I believe that as a 19-year-old college student, I should not be writing this paper. I have reached the fork in the road where I am beginning to grasp my extreme deficiency in worldly understanding, which three years ago, I knew was utterly flawless. I recognize that any belief at a point in one’s life has significance, yet, I am afraid that many of mine will simply fall into a vast group of clichés and lack real value to you…There is a gap, which separates an old man from myself. Whether he has lived for 90 years on a farm, secluded from education, unable to experience a barrage of mixed opinions on religion and life, in a state of absolute blissful ignorance, or if he has lived the opposite, seeking answers and striving to gain erudition constantly—there is a connective current flowing beneath both minds–Beliefs change.
Wrapping one’s reality around this concept is not a satisfying task, nor does it result in anything someone at my age desires. In fact, understanding the fickleness of my ideals only intensifies the feeling of being trapped in this teenage purgatory of thoughts. What job will fulfill my goals? What are my goals? Will the things that make me happy make me happy for the rest of my life? Whenever I talk with friends about religion, faith, politics, or other hot topics, I struggle to hold my tongue at the confidence they exude. It scares me that few at my age realize how little we know, and how very very dangerous this is. As I sat with my two closest friends in the deli, we went over amendments, referendums, judicial candidates for small districts, and began to fathom how ridiculous it was that we were voting on anything besides the presidency. How distorted is our political system when three semi-active college students get the same voice as my roommate who doesn’t know Sarah Palin?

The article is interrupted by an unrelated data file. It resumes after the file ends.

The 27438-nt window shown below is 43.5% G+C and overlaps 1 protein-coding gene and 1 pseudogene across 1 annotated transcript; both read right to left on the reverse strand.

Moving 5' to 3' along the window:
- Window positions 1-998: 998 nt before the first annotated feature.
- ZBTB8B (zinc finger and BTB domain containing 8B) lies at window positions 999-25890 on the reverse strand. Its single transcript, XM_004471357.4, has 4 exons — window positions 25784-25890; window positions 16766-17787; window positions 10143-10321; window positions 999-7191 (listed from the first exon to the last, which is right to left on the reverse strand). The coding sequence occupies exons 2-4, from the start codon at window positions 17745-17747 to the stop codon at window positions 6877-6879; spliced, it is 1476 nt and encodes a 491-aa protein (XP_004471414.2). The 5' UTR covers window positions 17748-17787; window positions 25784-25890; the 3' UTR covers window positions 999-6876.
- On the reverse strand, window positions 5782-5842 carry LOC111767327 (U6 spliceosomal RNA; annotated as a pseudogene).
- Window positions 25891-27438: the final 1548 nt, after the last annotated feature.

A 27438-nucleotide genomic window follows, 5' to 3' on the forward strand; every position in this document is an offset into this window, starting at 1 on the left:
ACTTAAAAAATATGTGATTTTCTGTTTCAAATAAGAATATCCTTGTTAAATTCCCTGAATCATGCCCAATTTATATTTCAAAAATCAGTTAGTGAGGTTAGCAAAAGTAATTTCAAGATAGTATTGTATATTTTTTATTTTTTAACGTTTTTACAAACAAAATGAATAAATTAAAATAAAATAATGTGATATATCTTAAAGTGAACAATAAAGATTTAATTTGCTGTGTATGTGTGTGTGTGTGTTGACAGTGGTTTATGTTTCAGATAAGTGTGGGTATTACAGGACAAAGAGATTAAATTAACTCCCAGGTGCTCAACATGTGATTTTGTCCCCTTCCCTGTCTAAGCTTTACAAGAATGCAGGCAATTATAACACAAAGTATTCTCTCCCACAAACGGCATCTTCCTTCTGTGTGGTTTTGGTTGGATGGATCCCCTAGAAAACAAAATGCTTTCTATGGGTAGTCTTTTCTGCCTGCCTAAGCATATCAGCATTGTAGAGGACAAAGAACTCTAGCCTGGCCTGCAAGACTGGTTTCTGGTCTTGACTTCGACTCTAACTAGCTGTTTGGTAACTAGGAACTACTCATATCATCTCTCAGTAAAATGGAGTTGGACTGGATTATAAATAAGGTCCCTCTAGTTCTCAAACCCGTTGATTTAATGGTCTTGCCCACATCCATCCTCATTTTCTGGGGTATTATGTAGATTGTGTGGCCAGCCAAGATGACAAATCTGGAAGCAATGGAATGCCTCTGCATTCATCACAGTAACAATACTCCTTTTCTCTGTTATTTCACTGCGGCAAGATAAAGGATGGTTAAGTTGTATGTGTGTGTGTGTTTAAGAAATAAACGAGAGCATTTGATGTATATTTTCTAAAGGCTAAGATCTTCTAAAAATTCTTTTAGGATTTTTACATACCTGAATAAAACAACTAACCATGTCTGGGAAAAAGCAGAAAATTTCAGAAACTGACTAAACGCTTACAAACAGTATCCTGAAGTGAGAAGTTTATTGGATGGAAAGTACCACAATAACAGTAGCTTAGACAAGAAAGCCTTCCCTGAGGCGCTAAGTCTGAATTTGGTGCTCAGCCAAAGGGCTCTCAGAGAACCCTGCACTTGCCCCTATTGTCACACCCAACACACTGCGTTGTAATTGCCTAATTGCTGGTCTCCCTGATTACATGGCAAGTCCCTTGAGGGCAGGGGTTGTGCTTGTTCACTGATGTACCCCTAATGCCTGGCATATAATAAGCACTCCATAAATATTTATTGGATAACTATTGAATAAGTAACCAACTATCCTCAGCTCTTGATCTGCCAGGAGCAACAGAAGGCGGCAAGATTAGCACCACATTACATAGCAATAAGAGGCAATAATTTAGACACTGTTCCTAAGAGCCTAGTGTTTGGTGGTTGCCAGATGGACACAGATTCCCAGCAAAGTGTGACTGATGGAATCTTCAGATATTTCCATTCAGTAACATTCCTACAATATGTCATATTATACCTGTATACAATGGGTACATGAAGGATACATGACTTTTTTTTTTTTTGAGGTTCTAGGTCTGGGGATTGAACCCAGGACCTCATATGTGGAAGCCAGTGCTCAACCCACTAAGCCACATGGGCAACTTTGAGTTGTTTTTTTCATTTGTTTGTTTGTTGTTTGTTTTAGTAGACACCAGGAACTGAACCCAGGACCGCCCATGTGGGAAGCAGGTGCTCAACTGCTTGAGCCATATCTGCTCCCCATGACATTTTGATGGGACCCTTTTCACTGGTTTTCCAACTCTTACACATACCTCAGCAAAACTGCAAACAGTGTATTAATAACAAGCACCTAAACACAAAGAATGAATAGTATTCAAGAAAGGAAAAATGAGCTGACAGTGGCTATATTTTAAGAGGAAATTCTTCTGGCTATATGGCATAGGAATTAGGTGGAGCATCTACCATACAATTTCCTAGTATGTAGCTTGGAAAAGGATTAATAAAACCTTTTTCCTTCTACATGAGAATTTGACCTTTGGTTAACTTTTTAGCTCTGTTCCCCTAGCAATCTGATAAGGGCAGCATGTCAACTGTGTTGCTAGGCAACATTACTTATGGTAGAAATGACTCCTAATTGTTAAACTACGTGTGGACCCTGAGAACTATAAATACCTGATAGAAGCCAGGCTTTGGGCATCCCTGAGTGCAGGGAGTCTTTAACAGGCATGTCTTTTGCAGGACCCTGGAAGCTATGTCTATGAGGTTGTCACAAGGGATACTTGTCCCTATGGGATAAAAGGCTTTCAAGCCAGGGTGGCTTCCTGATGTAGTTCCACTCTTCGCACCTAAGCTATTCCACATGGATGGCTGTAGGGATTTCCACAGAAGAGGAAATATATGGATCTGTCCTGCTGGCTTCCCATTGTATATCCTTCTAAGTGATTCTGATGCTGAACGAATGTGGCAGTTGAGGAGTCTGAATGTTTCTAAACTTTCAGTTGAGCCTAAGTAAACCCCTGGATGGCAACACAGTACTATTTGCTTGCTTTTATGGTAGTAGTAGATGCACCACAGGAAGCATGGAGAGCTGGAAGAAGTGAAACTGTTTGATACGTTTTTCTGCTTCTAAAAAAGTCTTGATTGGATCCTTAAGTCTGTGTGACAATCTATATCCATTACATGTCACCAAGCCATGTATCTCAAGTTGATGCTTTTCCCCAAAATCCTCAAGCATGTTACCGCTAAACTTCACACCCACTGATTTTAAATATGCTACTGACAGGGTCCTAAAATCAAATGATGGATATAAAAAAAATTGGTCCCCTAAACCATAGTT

Tangent aside, there is one belief that I carry which, whether or not it will last, has helped to catalyze the diffusion of confusion in my world. It is the subtle presence of a place beyond this one. At 19, it is my cliché point of view that organized religion degrades and hinders our world, but this place I speak of is my own interpretation. It is my guardian, my reasoning, my meditation, my mediation. It is the cross on my chest and it is why I will never be angry, or judge. It is why my neighbors survived a drunk driver. It is why my cousin will ski again. It is why my grandfather passed in the sun on a rainy day, and it is why we missed the semi by inches when everyone was asleep. It is why I never hate. It is why I tell my friends I love them. It is why I never cry, and it is why I will never die. Find a faith, a hope, something to internalize and believe without falter—you only need one; it will give you reason, it will give you understanding.
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